by Tanya Bodell, Energyzt
The energy industry is filled with government support, usually in the form of tax credits or subsidies. Although economists tend to abhor such government intervention in otherwise competitive markets, there are many conditions under which such programs can be justified economically. The strength of those justifications often ebb and flow with the underlying economics created by status quo conditions.
Support for Fossil Fuels
Fossil fuels such as oil, natural gas and coal have enjoyed immense government support. Globally traded, domestic and international subsidies affect the price of these energy sources. A report by the International Monetary Fund (IMF) issued earlier this year calculates that fossil fuel subsidies worldwide total $1.9 trillion, or about 8 percent of all government revenues.
The IMF estimates include direct subsidies and indirect tax credit support to oil and natural gas producers. Most of the estimated support, however, is composed of costs associated with 1) subsidies to complements such as transportation infrastructure and military support; and 2) failure to price externalities such as environmental quality, health, safety and congestion. Although most fossil fuel subsidies occur in emerging economies and developing countries, the IMF report estimates the United States spends roughly $502 billion in fossil fuel support, of which subsidies and tax credits range from some $10 billion to $52 billion annually. The Obama administration has proposed to eliminate $4 billion of this support without success.
Support for Renewable Energy
Renewable energy advocates argue that global government support of fossil fuels creates an unfair playing field that requires implementation of the equivalent support for alternative energy. To the frustration of alternative energy advocates, government support for renewable energy shifts with the political winds. President Jimmy Carter installed solar panels on the White House; President Ronald Reagan removed them. The production tax credit (PTC), a 20-year-old pillar that supports the economics of the renewable energy industry, has been allowed to lapse before being extended another one to five years. The lack of long-term certainty forces the industry to grow in fits and starts, gaining momentum when lucrative programs are in place and screeching to a stop as the industry waits for Congress to pass the next set of incentives. Relative energy prices, warped by fossil fuel subsidies, are a critical factor.
The IMF study argues that eliminating fossil fuel subsidies worldwide would reduce greenhouse gas emissions 13 percent and unlock trillions of dollars that could be redirected toward infrastructure investment and social support. Such a proposal will be difficult to implement because it creates a textbook collective action problem. If all but one country removed the subsidies, the sole country with subsidies would benefit from worldwide environmental improvement, as well as a more competitive position in energy markets. Each country acting in its self-interest is likely to maintain fossil fuel subsidies, resulting in a worse position collectively than if all subsidies were removed.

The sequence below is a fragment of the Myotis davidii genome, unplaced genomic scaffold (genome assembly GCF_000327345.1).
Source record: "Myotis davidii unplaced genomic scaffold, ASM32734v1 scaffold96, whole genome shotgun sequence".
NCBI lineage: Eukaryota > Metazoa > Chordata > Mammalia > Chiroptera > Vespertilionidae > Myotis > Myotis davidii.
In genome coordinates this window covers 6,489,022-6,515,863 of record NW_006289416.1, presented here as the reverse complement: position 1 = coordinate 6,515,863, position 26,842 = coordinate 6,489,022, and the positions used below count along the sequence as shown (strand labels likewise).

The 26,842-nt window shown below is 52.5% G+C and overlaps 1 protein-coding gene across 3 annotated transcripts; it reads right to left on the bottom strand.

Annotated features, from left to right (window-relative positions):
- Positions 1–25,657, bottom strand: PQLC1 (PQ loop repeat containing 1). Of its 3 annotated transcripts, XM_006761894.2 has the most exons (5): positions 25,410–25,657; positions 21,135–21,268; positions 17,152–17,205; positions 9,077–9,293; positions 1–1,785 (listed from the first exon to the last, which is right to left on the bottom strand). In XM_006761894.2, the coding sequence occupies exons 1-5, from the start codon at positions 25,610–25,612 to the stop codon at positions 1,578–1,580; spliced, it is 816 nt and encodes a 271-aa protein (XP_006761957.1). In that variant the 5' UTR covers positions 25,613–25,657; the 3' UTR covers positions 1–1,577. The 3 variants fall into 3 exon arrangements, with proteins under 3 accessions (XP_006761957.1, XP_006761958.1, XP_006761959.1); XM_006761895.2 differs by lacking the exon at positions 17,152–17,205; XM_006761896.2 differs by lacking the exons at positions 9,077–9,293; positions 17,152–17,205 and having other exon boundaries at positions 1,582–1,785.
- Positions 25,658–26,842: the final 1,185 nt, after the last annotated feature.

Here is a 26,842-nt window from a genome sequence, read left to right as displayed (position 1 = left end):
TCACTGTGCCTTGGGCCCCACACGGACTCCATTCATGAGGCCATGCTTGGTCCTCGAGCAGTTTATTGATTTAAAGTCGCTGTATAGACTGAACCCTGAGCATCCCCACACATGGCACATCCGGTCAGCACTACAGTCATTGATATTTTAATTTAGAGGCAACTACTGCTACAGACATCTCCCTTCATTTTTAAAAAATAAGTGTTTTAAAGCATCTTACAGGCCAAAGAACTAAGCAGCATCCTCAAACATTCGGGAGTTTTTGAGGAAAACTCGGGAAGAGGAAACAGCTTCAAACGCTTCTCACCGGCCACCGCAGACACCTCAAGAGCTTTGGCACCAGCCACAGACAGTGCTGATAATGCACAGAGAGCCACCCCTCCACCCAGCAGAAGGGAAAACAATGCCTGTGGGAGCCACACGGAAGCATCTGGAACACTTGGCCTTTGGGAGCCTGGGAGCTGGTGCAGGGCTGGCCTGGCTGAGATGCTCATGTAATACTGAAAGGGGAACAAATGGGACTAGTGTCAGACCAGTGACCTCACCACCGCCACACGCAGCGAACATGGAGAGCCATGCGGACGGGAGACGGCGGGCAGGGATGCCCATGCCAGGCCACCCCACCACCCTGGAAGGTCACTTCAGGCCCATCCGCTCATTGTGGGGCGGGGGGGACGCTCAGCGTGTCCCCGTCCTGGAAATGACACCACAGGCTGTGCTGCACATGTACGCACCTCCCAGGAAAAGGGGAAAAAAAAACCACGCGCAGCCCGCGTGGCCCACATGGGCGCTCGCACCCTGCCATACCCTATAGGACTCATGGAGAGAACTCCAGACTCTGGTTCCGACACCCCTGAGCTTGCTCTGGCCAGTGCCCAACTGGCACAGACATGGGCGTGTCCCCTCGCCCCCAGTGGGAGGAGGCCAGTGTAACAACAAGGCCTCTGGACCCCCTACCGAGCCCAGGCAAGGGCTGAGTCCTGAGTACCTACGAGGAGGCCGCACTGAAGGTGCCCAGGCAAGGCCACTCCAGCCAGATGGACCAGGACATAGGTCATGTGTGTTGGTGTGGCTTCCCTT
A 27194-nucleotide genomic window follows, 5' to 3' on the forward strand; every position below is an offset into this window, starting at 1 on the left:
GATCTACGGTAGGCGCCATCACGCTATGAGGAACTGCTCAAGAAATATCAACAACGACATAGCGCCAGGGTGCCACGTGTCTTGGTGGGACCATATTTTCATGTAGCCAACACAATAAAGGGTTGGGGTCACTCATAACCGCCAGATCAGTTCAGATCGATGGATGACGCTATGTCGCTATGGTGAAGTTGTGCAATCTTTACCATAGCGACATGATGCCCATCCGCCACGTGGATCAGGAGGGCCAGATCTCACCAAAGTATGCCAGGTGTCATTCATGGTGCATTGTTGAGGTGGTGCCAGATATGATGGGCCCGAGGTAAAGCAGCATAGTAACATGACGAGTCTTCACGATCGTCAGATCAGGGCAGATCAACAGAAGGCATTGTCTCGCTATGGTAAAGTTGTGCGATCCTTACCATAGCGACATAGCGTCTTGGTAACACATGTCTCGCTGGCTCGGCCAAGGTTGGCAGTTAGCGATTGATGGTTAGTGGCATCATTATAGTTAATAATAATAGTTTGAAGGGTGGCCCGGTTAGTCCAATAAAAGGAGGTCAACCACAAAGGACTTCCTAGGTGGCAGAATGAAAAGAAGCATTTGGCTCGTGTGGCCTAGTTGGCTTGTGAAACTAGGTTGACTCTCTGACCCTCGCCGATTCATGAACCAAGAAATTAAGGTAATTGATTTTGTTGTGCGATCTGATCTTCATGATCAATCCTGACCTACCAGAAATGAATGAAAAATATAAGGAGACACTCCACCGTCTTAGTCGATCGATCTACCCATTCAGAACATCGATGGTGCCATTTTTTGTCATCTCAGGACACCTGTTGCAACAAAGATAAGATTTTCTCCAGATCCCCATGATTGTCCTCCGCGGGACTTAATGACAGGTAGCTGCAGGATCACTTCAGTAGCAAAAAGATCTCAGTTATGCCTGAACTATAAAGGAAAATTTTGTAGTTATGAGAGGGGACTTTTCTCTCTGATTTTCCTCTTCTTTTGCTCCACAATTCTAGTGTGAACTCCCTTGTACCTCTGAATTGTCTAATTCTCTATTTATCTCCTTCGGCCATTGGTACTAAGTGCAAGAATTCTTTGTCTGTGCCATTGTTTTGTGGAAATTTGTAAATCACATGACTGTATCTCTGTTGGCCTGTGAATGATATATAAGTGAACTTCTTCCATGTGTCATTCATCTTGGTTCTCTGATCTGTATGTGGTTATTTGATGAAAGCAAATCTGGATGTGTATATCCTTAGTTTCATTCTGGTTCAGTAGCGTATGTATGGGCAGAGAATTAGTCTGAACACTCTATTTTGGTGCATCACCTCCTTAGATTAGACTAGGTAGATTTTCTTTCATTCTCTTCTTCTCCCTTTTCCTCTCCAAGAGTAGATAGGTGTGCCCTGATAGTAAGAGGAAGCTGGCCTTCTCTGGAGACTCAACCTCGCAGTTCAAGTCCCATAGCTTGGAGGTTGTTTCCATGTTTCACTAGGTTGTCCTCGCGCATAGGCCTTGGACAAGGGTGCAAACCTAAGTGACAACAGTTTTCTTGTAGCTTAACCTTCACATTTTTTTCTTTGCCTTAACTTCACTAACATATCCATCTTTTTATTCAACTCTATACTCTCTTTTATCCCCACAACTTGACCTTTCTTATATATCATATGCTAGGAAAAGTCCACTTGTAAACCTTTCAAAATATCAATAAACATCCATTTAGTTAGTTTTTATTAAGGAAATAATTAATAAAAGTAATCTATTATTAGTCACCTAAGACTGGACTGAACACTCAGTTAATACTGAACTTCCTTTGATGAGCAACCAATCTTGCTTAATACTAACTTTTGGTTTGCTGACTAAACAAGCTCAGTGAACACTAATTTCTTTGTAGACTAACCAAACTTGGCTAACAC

A collective action problem challenges worldwide adoption of carbon tax and global support for renewable resources. Any jurisdiction that supports renewables through subsidies or carbon limits imposes an additional cost on itself that can create a competitive disadvantage. This has been recognized by global leaders such as Germany and Spain, which spent billions of dollars in support of alternative energy programs before pulling back in response to economic strain. In the U.S., California’s Little Hoover Commission has called for “greater clarity on the aggregated costs and consequences of the energy policies being implemented in California.” As a result of status quo conditions and collective action problems, it will be difficult to realize worldwide support for renewables and elimination of fossil fuel subsidies. Yet in a world without fossil fuel subsidies, alternative resources will be more economic. An exercise to overhaul energy policy reflecting unadulterated economics is in order. Even if such a world of pure economics does not exist, the results will inform a contentious debate colored by current market conditions.
Tanya Bodell is executive director of Energyzt, a collaboration of energy experts intent on understanding the impacts of energy integration. Reach her at 617-416-0651 or firstname.lastname@example.org.
“When we give a subsidy, the benefits to the public ought to exceed the benefits to the company. When it doesn‘t, that‘s our definition of corporate welfare.”
—Ohio Gov. John Kasich